Point Lookout: a free weekly publication of Chaco Canyon Consulting
Volume 1, Issue 37;   September 12, 2001: September Eleventh

September Eleventh

by

Because of the events of September Eleventh, and out of respect for the dead and bereaved, Point Lookout didn't appear this week. I hope we can all find a way through our pain to a place of peace and respect for all. Please take the time that you would have spent reading Point Lookout and use it to move us all a little closer to that goal.

A message from a reader:

Dear Rick & USA,

Our thoughts are totally with the American People at present, especially those who have been personally touched by these tragic events.

I was with a disabled client at the time that the news was unfolding and even though her needs are complex, we could not concentrate on the job in hand. As she rightly said "It'll be the same as when Kennedy died, we will all remember what we were doing on this day, forever."

These events have changed the World forever and we now start a new era.

Please remember that we are with you because this was not only aimed at USA but at all of Western Society in general.

Yours,

Karen Davies. UK


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Rick BrennerThe article you've been reading is an archived issue of Point Lookout, my weekly newsletter. I've been publishing it since January, 2001, free to all subscribers, over the Web, and via RSS. You can help keep it free by donating either as an individual or as an organization. You'll receive in return my sincere thanks — and the comfort of knowing that you've helped to propagate insights and perspectives that can help make our workplaces a little more human-friendly. More

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More articles on Emotions at Work:

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The regard we have for others as people is sometimes influenced by the regard we have for the work they do. Confusing the two is a dangerous error.
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Heated exchanges in meetings are expensive to both the organizational mission and to the careers of the meeting's participants. Preventing them — or dealing with them when they happen — is everyone's job. But what can you do when they persist?
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Some team members hang back. They show little initiative and have little social contact with other team members. How does this come about?
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Our exploration of approaches for dealing with compulsive talkers now continues, with Part I of a set of suggestions for what to do when a peer interferes with your work by talking compulsively.
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Some questions are beyond our power to answer, but many of us try anyway. What are some of these unanswerable questions and how can we respond?

See also Emotions at Work for more related articles.

Forthcoming issues of Point Lookout

Puppies waiting intently for a shot at the treatComing June 27: Interrupting Others in Meetings Safely: I
In meetings we sometimes feel the need to interrupt others to offer a view or information, or to suggest adjusting the process. But such interruptions carry risk of offense. How can we interrupt others safely? Available here and by RSS on June 27.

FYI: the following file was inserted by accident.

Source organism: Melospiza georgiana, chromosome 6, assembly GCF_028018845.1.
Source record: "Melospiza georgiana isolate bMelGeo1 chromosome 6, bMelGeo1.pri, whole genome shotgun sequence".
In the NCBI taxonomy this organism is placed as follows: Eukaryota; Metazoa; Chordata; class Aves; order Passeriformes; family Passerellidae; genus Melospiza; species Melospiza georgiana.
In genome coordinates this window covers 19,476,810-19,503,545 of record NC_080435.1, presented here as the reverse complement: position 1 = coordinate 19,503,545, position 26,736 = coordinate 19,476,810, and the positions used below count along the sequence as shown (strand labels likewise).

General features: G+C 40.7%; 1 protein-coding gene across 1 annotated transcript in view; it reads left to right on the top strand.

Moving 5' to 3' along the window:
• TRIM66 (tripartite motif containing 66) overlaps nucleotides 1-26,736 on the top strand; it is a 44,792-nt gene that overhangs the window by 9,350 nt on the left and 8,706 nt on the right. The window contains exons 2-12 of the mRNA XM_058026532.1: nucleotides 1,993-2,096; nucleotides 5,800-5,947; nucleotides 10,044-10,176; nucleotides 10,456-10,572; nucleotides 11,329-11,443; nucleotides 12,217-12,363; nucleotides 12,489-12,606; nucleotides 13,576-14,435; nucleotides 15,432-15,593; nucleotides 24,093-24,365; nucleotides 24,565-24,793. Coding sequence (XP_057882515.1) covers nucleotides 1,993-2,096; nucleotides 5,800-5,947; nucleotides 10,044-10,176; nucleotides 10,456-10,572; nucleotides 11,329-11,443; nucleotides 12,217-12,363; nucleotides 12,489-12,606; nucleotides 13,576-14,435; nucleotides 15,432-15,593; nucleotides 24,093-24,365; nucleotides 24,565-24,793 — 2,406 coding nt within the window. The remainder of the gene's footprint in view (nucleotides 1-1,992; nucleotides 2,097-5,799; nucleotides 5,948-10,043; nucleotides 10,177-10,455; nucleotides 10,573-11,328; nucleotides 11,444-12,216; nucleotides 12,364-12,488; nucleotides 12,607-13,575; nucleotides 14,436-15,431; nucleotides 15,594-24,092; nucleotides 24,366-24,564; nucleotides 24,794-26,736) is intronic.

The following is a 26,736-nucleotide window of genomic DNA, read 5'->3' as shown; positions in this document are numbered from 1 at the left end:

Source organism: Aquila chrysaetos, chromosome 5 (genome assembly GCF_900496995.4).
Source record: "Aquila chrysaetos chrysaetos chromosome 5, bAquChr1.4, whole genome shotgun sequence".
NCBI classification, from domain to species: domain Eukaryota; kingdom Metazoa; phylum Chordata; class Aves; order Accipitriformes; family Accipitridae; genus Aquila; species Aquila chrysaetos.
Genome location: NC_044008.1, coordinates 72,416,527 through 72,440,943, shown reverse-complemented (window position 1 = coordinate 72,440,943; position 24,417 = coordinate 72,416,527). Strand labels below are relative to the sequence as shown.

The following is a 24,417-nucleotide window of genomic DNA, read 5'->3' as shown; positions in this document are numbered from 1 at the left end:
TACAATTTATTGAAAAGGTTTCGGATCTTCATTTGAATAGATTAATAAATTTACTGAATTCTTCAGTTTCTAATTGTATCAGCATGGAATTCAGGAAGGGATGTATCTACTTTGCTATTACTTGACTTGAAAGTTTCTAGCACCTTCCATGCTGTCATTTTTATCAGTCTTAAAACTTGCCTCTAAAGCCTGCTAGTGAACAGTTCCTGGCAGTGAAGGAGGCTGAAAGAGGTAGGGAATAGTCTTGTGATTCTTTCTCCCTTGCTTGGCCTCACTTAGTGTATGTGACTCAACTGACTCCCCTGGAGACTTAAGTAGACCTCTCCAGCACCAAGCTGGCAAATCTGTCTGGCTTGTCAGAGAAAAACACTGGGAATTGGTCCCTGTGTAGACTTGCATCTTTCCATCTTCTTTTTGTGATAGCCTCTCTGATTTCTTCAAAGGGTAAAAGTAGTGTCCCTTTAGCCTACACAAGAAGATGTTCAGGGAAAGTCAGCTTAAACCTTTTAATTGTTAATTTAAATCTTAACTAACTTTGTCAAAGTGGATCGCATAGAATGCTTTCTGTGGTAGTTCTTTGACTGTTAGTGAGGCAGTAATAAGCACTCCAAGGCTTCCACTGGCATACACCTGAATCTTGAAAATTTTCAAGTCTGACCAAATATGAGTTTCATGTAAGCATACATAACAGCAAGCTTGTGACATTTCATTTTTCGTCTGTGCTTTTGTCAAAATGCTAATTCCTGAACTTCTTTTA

A VoiceStation 500 speakerphone by PolycomAnd on July 4: Interrupting Others in Meetings Safely: II
When we feel the need to interrupt someone who's speaking in a meeting, to offer a view or information, we would do well to consider (and mitigate) the risk of giving offense. Here are some techniques for interrupting the speaker in situations not addressed by the meeting's formal process. Available here and by RSS on July 4.

Coaching services

I offer email and telephone coaching at both corporate and individual rates. Contact Rick for details at rbrenRVDxoejhJDuHUMCRner@ChacEekGLcGBQAqGuYEaoCanyon.com or (650) 787-6475, or toll-free in the continental US at (866) 378-5470.

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Public seminars

The Race to the South Pole: The Power of Agile Development
On 14The Race to the Pole: An Application of Agile Development December 1911, four men led by Roald Amundsen reached the South Pole. Thirty-five days later, Robert F. Scott and four others followed. Amundsen had won the race to the pole. Amundsen's party returned to base on 26 January 1912. Scott's party perished. As historical drama, why this happened is interesting enough. Lessons abound. Among the more important lessons are those that demonstrate the power of the agile approach to project management and product development. Read more about this program. Here's a date for this program:

The Power Affect: How We Express Our Personal Power
Many The Power Affect: How We Express Personal Powerpeople who possess real organizational power have a characteristic demeanor. It's the way they project their presence. I call this the power affect. Some people — call them power pretenders — adopt the power affect well before they attain significant organizational power. Unfortunately for their colleagues, and for their organizations, power pretenders can attain organizational power out of proportion to their merit or abilities. Understanding the power affect is therefore important for anyone who aims to attain power, or anyone who works with power pretenders. Read more about this program.

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